• Flexibility and security at work: this indicator includes flexibility with regard notably to work organisation, working time, contractual arrangements and national or geographical mobility. At the same time quality requires adequate security for the workers to ensure sustainable integration and progress on the labour market, and to foster a wider acceptance of change. There is a role both for public authorities to encourage part-time work where it is under-developed, in particular through changes in the legislation, and for social partners to promote the quality of part-time jobs through collective agreements. It is also necessary to avoid the emergence of a two-tier labour market consisting on the one hand of workers with a high level of protection and, on the other hand, of marginal workers.
  • Inclusion and access to the labour market: major progress has been achieved in activation and prevention policies that enable citizens to access the labour market and remain in employment. It is a matter of giving a new start to inactive persons and the unemployed in the form of training, retraining, work practice, a job, or other employment measure. Other labour market tools to promote inclusion include Making work pay policies, life-long learning and the positive management of company restructuring. Facilitating participation in employment for people who are distant from the labour market is also a major plank of the EU Inclusion Strategy, which covers many other policy fields such as housing, health care, and social protection systems. The results in the framework of this agenda are included in the Joint Report on Social Inclusion 2003.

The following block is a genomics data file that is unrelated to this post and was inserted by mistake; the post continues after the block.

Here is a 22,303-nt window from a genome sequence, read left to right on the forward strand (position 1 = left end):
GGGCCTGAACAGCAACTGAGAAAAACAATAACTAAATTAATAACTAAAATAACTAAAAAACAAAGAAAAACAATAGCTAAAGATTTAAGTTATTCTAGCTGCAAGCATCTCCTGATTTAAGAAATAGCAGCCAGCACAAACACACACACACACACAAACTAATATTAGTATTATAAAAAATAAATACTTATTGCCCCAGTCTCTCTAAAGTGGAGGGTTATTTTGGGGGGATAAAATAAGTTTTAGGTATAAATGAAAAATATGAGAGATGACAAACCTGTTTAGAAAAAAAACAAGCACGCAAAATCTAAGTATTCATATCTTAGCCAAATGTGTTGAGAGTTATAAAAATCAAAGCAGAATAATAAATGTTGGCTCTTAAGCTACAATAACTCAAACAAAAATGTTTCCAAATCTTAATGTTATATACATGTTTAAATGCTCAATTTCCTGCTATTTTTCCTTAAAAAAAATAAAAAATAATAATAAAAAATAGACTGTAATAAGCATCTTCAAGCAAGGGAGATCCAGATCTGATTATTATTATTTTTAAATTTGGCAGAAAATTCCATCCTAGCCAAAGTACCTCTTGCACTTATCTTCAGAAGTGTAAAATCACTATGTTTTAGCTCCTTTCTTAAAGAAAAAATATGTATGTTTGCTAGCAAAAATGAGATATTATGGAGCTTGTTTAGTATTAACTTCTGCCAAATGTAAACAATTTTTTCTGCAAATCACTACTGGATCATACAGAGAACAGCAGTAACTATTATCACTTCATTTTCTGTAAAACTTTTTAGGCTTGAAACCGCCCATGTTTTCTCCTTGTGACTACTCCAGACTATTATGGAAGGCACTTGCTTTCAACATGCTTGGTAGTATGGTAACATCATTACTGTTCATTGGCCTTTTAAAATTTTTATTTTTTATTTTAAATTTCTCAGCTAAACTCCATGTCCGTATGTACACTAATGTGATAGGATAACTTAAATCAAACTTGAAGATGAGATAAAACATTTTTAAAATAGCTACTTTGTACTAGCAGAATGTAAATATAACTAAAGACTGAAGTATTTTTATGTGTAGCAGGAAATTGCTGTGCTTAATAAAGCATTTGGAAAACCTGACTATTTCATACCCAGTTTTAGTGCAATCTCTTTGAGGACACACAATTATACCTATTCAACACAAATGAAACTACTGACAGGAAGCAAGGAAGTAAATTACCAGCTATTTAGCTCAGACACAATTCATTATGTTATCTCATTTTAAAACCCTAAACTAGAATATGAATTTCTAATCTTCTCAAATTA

• Work organisation and work-life balance: Flexible work arrangements and adequate care services for children and other dependants are essential to ensure the full participation of women and men on the labour market. Some efforts to reconcile work and family life have been implemented in most Member States. They include: more flexible work and working-time organisation (Germany, Belgium and France); part-time work facilities (Sweden, Luxembourg and Ireland); development of parental leave (Denmark, France, UK, Spain and the Netherlands); new measures, quantitative targets and deadlines on childcare provision (Belgium, France, UK, Ireland, the Netherlands, Greece, Spain, Portugal and Sweden). However, childcare provision remains difficult and the Commission recommends better use of ICT in order to allow teleworking.